AUSTIN (KXAN) — A federal district court order from the Northern District of Illinois found that the practice by federal authorities with Immigration and Customs Enforcement, or ICE, of issuing detainers against people in local law enforcement custody is illegal.
The order said that warrantless immigration detainers exceeded government authority by local law enforcement.
“The entire way in which ICE issues and implements its detainer program right now is likely unlawful,” under the federal court decision, explained Denise Gilman, the director of the Immigration Clinic at the University of Texas School of Law. “Because ICE isn’t going before any court, any magistrate, anybody at all to have a finding of probable cause.”
Immigration advocates in Austin say this decision should change how ICE issues a detainer on someone in local custody and how local law enforcement responds to those requests.
“It really is time for Travis County and other jurisdictions in Central Texas to end their blind compliance with the ICE detainers that are issued,” said Gilman.
Gilman called the federal order “a warning” for local law enforcement.
“They are running their own risks when they do these ICE detainer requests and continue to hold on to somebody,” Gilman said Wednesday.
She says it becomes a problem when police keep someone in custody just for immigration.
“ICE simply cannot just issue an order to local law enforcement to hold someone in their custody for longer than they normally would, so that Immigration can come pick them up.”
Gilman said the current detainer practices require asking local law enforcement to trust that there is reason to continue to detain someone for immigration purposes, when there may not be a valid finding to detain that person.
“It’s less problematic as a legal matter when ICE just goes, investigates the situation themselves, [and] picks somebody up themselves,” Gilman said. ICE has the authority to do so.
Families we spoke to who have been impacted by federal immigration policies like this told us the current detainer practice is insensitive.
“It was just something that happens to a lot of people and unfortunately, it happened to my family,” said Zenen Jaimes, whose family has lived in Austin for more than 25 years.
“The initial shock of just having a family member arrested is just a very difficult thing to deal with for any family,” added Jaimes. “From the beginning of that process, we knew that there [were] going to be complications because of his immigration status and just him being a non-citizen.”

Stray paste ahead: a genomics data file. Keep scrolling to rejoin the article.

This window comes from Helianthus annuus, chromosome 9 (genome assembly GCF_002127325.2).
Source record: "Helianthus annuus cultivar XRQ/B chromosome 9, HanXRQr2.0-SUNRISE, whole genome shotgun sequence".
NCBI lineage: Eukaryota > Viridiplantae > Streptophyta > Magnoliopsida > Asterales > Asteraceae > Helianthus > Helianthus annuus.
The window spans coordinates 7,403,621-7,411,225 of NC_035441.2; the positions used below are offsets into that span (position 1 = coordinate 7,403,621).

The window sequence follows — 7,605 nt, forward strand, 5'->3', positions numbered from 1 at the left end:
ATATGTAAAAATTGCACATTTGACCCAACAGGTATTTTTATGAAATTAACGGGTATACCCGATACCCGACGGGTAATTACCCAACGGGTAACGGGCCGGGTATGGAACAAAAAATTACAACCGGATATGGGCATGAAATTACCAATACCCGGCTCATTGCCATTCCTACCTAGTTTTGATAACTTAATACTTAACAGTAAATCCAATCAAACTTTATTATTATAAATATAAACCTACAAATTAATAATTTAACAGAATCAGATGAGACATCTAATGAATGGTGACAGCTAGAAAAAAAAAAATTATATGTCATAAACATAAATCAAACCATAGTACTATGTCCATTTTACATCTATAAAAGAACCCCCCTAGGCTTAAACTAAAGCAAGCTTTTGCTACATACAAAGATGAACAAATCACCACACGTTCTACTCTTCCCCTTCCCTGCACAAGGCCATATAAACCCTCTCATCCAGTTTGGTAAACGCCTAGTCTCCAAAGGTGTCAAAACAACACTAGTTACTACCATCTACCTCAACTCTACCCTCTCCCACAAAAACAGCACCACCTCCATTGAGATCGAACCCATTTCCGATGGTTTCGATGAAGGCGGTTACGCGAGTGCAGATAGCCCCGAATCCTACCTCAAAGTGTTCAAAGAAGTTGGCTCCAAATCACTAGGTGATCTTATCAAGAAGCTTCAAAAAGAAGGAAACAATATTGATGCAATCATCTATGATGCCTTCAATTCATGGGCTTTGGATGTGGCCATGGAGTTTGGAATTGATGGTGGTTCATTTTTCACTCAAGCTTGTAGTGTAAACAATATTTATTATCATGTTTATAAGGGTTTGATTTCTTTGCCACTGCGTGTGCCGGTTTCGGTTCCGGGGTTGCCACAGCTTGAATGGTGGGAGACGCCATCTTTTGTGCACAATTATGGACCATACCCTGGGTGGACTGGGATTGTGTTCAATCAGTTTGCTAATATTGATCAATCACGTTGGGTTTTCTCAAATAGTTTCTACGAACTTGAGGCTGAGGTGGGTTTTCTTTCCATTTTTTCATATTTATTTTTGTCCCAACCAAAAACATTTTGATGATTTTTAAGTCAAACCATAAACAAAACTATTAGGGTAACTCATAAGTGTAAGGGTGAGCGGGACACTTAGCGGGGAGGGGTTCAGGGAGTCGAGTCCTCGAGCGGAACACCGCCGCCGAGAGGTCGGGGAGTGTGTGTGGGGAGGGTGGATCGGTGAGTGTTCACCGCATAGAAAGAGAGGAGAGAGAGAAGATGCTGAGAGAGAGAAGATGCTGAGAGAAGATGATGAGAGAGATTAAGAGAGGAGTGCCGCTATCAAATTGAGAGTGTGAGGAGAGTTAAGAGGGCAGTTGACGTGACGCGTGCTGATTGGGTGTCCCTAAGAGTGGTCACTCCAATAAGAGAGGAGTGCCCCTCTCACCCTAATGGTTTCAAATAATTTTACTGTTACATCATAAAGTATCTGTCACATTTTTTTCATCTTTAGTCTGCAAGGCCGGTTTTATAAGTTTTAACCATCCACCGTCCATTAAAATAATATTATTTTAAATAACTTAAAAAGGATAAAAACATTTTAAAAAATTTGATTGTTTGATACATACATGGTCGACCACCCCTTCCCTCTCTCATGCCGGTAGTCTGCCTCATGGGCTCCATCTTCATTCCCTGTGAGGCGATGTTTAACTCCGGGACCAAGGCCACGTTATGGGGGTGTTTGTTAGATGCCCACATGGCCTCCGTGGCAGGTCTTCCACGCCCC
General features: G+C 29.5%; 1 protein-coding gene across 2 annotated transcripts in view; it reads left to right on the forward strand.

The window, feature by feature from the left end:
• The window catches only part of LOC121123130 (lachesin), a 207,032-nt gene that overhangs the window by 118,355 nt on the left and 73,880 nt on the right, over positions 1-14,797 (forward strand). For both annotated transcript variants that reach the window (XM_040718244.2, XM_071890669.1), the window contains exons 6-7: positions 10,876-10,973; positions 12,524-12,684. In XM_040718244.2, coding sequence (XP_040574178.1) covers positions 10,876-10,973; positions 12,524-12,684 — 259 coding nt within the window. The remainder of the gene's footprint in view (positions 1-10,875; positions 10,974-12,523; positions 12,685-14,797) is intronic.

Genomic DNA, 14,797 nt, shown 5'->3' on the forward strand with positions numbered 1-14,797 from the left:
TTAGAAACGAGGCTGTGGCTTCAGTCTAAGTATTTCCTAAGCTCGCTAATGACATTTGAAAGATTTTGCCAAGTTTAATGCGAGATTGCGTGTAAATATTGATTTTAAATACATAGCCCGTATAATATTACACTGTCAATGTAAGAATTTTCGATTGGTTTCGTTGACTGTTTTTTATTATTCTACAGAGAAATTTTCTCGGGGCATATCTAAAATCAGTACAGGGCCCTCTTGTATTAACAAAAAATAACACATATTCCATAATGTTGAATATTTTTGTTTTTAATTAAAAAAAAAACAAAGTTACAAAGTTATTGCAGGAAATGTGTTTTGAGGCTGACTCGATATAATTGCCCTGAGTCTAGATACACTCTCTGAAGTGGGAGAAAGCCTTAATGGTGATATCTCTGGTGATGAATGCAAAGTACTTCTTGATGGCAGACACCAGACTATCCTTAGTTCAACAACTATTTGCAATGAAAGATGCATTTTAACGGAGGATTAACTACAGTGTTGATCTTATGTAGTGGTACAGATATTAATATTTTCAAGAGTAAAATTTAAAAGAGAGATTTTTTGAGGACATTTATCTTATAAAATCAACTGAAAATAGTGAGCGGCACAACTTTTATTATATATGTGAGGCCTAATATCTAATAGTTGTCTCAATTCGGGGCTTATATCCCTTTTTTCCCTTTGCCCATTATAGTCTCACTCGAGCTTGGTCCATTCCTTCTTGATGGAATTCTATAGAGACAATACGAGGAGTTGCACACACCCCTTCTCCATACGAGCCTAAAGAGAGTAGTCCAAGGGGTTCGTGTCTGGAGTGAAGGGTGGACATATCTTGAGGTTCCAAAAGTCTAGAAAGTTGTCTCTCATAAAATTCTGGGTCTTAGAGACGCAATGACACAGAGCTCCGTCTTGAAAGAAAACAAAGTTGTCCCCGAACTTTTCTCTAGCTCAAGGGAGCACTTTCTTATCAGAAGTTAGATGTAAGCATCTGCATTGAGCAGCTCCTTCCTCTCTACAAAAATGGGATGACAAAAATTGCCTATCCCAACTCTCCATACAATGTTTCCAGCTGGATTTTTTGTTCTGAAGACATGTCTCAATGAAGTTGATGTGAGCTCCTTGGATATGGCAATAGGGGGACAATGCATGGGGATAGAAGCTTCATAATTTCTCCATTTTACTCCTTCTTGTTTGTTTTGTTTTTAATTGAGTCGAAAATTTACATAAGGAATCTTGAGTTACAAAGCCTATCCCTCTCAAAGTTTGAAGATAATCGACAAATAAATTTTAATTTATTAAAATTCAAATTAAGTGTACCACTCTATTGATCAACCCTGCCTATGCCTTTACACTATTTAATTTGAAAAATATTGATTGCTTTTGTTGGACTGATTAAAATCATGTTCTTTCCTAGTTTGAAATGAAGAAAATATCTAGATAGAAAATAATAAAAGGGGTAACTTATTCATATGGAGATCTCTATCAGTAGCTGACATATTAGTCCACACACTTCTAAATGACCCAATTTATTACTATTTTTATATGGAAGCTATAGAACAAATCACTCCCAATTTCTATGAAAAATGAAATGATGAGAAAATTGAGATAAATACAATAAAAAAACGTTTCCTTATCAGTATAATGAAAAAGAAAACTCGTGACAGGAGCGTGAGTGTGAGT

Jaimes’ family was separated when his father was deported at the end of last year. He says his father served time for a non-violent drug offense. After his sentence, his father was detained and deported to Mexico, where he currently resides.
“The process doesn’t allow for any sort of nuance within the family situations,” said Jaimes. “There’s no sort of consideration for the situation in the family, how long they’ve been there, what the kind of crime was that was committed.”
After his personal experience with immigration law, Jaimes says it encouraged him to pursue advocacy work in the field. He now works as the Communications Director for the Texas Civil Rights Project.
“Thankfully I’m in a place where you know, we’re fighting some of these abuses that we think still happen in Travis County and all over the state.”
The Travis County Sheriff was unavailable Wednesday for an interview. Representatives of the sheriff’s office said they will continue to handle ICE detainers as they have been.
In June 2014, Travis Co. Sheriff Greg Hamilton said, “ICE needs an opportunity to vet these individuals that are in our jail, to make sure that we don’t have somebody that’s dangerous, get out and commit a heinous crime.”
That has been the standard concerning the local immigration process.
KXAN also reached out to regional ICE representatives for comment. They sent us this statement: “U.S. Immigration and Customs Enforcement (ICE) is reviewing the court ruling to determine its course of action.”